Effects of haptic rehearsal on self-correction of letter and numeral shape reversals, inversions, transpositions and substitutions
Dewick, Linda C.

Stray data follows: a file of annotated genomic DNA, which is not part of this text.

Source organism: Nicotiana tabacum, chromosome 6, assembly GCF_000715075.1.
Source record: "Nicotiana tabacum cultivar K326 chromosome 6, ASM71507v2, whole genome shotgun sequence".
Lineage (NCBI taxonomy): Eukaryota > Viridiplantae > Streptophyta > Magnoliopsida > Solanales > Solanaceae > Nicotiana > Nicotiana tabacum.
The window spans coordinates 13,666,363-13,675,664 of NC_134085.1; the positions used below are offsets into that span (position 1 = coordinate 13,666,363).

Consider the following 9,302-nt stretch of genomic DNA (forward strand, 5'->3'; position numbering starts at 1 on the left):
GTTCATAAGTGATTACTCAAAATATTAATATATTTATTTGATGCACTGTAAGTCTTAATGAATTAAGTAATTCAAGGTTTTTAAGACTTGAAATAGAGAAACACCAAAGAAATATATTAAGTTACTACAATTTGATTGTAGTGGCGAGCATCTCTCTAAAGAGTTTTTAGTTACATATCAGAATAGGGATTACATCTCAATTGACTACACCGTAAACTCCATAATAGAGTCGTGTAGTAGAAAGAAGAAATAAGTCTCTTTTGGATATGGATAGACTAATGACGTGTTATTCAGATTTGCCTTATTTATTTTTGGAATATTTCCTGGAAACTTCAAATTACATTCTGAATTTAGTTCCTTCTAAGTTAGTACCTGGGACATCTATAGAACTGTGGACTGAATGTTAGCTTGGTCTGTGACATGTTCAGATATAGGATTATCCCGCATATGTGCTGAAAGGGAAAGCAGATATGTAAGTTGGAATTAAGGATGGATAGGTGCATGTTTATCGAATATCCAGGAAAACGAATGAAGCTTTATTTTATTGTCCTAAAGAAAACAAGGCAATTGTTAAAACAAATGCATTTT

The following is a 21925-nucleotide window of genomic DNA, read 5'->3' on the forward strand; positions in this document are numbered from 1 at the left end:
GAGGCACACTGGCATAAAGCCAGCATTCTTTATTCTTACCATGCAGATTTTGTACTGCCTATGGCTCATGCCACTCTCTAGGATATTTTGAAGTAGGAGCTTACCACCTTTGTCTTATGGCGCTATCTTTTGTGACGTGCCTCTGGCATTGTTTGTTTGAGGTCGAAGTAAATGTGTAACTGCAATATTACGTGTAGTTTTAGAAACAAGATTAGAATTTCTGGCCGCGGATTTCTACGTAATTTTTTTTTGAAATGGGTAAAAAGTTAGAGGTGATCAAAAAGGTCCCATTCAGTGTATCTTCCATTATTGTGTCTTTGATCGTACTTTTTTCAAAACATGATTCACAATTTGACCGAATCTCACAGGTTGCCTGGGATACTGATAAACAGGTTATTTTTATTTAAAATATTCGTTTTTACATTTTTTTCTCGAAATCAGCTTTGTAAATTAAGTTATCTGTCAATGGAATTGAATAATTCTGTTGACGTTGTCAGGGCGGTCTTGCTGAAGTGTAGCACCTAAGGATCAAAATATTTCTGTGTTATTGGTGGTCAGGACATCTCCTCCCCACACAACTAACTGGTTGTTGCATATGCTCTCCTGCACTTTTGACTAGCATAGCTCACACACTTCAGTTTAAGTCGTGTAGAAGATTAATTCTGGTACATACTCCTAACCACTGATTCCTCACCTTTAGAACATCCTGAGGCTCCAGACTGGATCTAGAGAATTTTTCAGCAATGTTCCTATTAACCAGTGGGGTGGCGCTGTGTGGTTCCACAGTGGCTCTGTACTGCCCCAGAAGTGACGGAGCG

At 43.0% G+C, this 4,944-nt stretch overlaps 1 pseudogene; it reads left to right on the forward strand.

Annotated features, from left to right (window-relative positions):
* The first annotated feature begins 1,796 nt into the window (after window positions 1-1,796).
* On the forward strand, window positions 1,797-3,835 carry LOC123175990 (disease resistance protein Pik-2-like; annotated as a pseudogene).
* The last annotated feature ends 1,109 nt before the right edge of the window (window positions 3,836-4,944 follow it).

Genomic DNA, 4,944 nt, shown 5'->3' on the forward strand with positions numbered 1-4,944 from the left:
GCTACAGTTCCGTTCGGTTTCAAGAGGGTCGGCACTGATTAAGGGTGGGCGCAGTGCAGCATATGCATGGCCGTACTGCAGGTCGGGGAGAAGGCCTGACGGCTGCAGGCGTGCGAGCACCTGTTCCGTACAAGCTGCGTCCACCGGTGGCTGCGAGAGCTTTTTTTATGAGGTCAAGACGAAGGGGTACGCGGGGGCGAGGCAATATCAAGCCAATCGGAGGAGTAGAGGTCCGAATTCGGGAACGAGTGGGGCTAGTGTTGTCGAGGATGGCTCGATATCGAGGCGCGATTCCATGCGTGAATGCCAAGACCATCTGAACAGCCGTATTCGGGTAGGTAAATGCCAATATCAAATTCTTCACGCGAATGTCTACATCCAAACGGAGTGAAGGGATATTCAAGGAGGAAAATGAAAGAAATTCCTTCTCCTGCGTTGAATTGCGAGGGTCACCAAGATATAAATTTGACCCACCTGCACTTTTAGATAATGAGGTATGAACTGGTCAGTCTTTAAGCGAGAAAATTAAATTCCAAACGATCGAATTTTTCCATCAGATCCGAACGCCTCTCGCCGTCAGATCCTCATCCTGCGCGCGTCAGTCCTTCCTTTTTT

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Early years pre-logical students with literacy development difficulties, may have failed to develop access to, or control of a spatial orientation device, the virtual gyrostatic mechanism (VGM), a phenomenological device which may operate within holographic memory. Within the construct of the neural hologram are properties which may account for the existence of a VGM. This study examines the effects of haptic rehearsal strategies on the manipulation of holographic forms of memory storage and retrieval. This instructional strategy is intended to help students develop the ability to ameliorate orientation incongruencies, such as the reversal and inversion of letters and numerals, for the purpose of improving literacy skills. It is hypothesized that self-correcting tendancies, for letters and numerals may develop when students gain control of the VGM, and that access to and control of the VGM may occur by using haptic rehearsal strategies with three-dimensional objects. The purpose of the study is to see if students can be assisted to develop self-correcting tendencies for letter, numeral and shape errors by looking at photographs showing the front, back, top, bottom and side views of objects, identifying the views, and matching the views with concrete stimuli. (Abstract shortened by UMI.)